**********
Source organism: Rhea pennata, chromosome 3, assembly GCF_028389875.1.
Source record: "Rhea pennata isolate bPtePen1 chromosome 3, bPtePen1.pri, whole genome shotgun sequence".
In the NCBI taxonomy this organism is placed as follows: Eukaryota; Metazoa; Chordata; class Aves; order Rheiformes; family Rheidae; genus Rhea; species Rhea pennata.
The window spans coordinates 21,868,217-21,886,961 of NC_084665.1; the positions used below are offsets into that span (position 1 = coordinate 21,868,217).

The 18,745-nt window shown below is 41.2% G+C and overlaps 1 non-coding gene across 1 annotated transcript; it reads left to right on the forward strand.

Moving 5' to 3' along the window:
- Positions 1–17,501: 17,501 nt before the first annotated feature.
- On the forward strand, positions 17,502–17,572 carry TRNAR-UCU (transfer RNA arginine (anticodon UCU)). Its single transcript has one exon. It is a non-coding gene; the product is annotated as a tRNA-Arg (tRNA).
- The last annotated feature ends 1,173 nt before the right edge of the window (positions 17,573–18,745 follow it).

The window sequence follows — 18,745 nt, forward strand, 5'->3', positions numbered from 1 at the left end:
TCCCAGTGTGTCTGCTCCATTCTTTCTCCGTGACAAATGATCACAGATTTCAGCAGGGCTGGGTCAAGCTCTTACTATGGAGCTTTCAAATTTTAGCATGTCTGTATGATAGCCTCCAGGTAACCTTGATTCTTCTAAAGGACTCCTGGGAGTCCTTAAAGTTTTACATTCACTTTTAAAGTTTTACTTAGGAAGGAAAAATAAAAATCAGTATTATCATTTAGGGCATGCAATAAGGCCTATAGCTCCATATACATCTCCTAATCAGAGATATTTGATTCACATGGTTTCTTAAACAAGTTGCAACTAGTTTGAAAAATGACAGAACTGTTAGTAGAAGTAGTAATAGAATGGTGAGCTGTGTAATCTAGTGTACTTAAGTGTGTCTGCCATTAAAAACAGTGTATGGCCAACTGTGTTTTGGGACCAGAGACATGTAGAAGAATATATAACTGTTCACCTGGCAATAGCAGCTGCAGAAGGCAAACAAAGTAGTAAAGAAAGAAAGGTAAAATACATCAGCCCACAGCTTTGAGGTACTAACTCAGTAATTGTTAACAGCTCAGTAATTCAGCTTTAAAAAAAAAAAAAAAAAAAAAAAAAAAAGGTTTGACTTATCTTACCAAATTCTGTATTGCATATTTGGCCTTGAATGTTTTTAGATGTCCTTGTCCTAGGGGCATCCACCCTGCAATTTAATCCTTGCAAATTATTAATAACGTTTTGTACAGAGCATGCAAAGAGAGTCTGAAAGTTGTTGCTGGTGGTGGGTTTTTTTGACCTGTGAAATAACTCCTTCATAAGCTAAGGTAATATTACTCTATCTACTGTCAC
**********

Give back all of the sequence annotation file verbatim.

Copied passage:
Source organism: Rhea pennata, chromosome 3, assembly GCF_028389875.1.
Source record: "Rhea pennata isolate bPtePen1 chromosome 3, bPtePen1.pri, whole genome shotgun sequence".
In the NCBI taxonomy this organism is placed as follows: Eukaryota; Metazoa; Chordata; class Aves; order Rheiformes; family Rheidae; genus Rhea; species Rhea pennata.
The window spans coordinates 21,868,217-21,886,961 of NC_084665.1; the positions used below are offsets into that span (position 1 = coordinate 21,868,217).

The 18,745-nt window shown below is 41.2% G+C and overlaps 1 non-coding gene across 1 annotated transcript; it reads left to right on the forward strand.

Moving 5' to 3' along the window:
- Positions 1–17,501: 17,501 nt before the first annotated feature.
- On the forward strand, positions 17,502–17,572 carry TRNAR-UCU (transfer RNA arginine (anticodon UCU)). Its single transcript has one exon. It is a non-coding gene; the product is annotated as a tRNA-Arg (tRNA).
- The last annotated feature ends 1,173 nt before the right edge of the window (positions 17,573–18,745 follow it).

The window sequence follows — 18,745 nt, forward strand, 5'->3', positions numbered from 1 at the left end:
TCCCAGTGTGTCTGCTCCATTCTTTCTCCGTGACAAATGATCACAGATTTCAGCAGGGCTGGGTCAAGCTCTTACTATGGAGCTTTCAAATTTTAGCATGTCTGTATGATAGCCTCCAGGTAACCTTGATTCTTCTAAAGGACTCCTGGGAGTCCTTAAAGTTTTACATTCACTTTTAAAGTTTTACTTAGGAAGGAAAAATAAAAATCAGTATTATCATTTAGGGCATGCAATAAGGCCTATAGCTCCATATACATCTCCTAATCAGAGATATTTGATTCACATGGTTTCTTAAACAAGTTGCAACTAGTTTGAAAAATGACAGAACTGTTAGTAGAAGTAGTAATAGAATGGTGAGCTGTGTAATCTAGTGTACTTAAGTGTGTCTGCCATTAAAAACAGTGTATGGCCAACTGTGTTTTGGGACCAGAGACATGTAGAAGAATATATAACTGTTCACCTGGCAATAGCAGCTGCAGAAGGCAAACAAAGTAGTAAAGAAAGAAAGGTAAAATACATCAGCCCACAGCTTTGAGGTACTAACTCAGTAATTGTTAACAGCTCAGTAATTCAGCTTTAAAAAAAAAAAAAAAAAAAAAAAAAAAAGGTTTGACTTATCTTACCAAATTCTGTATTGCATATTTGGCCTTGAATGTTTTTAGATGTCCTTGTCCTAGGGGCATCCACCCTGCAATTTAATCCTTGCAAATTATTAATAACGTTTTGTACAGAGCATGCAAAGAGAGTCTGAAAGTTGTTGCTGGTGGTGGGTTTTTTTGACCTGTGAAATAACTCCTTCATAAGCTAAGGTAATATTACTCTATCTACTGTCAC